A couple of things with that. It’s always the deal and it’s not the money. If you get a good enough deal like people throw money at you just to use your example. That’s how I did my first fix and flip. I found a great deal and found what I call a money partner. The money partner putting all the money to buy it, renovate, and sell it. I was the boots on the ground, sweat equity, and the one making happen. I found the deal. I’d help manage the renovations and the sale. I was the sweat equity person. I was the one out there doing it. We split the profit and that’s how I got started. You get started somewhere. Don’t let money hold you back. What’s the use of the money? Where are you going to put the money to use? If it’s going to get a great return versus someone having money sitting in the bank, putting it towards real estate where they can make much greater profits. That’s going to happen all day long.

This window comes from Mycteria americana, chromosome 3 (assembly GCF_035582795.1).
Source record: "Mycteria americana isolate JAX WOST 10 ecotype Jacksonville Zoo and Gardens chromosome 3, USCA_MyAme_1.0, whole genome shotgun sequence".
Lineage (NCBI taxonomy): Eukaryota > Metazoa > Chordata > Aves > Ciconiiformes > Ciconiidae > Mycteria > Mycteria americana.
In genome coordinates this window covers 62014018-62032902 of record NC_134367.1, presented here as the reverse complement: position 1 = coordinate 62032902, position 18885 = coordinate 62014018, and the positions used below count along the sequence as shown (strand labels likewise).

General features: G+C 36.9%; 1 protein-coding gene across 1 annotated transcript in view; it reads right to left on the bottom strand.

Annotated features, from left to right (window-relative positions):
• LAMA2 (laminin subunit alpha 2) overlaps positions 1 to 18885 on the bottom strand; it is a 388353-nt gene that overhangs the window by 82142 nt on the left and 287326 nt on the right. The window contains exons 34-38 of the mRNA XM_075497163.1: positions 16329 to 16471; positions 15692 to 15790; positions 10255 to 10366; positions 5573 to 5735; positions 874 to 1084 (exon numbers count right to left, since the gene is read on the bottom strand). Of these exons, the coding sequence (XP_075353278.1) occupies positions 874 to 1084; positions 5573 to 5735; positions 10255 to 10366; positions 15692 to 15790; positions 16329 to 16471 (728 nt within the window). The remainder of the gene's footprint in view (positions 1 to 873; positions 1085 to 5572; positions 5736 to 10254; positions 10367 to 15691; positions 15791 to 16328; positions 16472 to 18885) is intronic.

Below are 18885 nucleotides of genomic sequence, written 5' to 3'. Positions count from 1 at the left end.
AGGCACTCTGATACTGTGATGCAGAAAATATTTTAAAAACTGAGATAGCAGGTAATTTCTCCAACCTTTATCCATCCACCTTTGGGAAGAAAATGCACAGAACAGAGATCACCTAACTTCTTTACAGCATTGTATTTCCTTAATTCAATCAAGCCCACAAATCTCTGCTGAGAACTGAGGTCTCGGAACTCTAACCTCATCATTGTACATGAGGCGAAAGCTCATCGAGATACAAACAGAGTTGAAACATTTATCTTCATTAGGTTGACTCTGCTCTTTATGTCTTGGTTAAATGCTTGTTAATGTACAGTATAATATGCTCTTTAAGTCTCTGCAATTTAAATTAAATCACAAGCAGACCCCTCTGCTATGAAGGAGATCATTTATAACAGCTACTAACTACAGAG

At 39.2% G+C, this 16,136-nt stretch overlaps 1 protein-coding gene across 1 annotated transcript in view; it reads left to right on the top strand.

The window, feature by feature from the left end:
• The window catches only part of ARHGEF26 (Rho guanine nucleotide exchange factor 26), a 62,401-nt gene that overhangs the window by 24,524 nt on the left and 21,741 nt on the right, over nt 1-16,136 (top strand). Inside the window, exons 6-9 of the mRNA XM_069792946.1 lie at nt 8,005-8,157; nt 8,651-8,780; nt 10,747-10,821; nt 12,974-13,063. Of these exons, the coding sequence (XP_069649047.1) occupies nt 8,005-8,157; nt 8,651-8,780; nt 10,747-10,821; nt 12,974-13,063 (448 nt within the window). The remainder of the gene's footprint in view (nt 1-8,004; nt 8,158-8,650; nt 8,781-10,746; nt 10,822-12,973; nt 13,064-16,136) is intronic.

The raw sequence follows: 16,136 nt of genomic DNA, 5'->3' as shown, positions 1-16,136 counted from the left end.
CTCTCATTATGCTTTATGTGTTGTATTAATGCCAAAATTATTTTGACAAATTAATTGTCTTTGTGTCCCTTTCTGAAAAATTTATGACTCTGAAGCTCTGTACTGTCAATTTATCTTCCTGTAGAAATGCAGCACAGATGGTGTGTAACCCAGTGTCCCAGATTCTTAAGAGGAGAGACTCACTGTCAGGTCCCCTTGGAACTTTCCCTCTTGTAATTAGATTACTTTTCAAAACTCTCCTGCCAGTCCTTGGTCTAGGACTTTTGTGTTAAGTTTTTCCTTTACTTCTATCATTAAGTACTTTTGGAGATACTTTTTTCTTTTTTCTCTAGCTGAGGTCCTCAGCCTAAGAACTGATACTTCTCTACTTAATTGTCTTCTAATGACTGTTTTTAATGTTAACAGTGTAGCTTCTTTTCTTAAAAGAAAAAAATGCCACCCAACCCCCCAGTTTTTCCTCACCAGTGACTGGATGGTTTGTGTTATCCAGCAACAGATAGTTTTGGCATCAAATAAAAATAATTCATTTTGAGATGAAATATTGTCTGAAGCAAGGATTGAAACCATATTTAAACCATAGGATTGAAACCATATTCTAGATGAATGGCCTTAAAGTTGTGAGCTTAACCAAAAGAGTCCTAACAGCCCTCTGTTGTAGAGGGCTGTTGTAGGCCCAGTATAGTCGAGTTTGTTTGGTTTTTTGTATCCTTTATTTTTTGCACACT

That’s probably the number one. The number two objection I hear is people think they’re damaged. They have bad credit like, “My credit is not that good. I have filed bankruptcy.” It doesn’t matter. No one cares about you. I like to use this bad example. Charles Manson should be able to get the money from my deals from prison after killing a bunch of people. It doesn’t matter because the person lending the money is either going to get paid or they’re going to get the house. If the house is worth $500,000 and I’m only asking them to loan me $250,000, they hope that I don’t pay them because I’d rather have my house. It doesn’t matter about me. They hope I fail because if I pay them on time, they’ll make 8% to 12% of their money. If I don’t pay them on time, they’ll get a house that’s worth $250,000 more than what they had in it. That’s the story behind that. It doesn’t matter about your credit. Certainly, doesn’t matter about your color, height, weight or whether you speak great English or not. You just have to be able to convey that your deal is very worthy of looking at.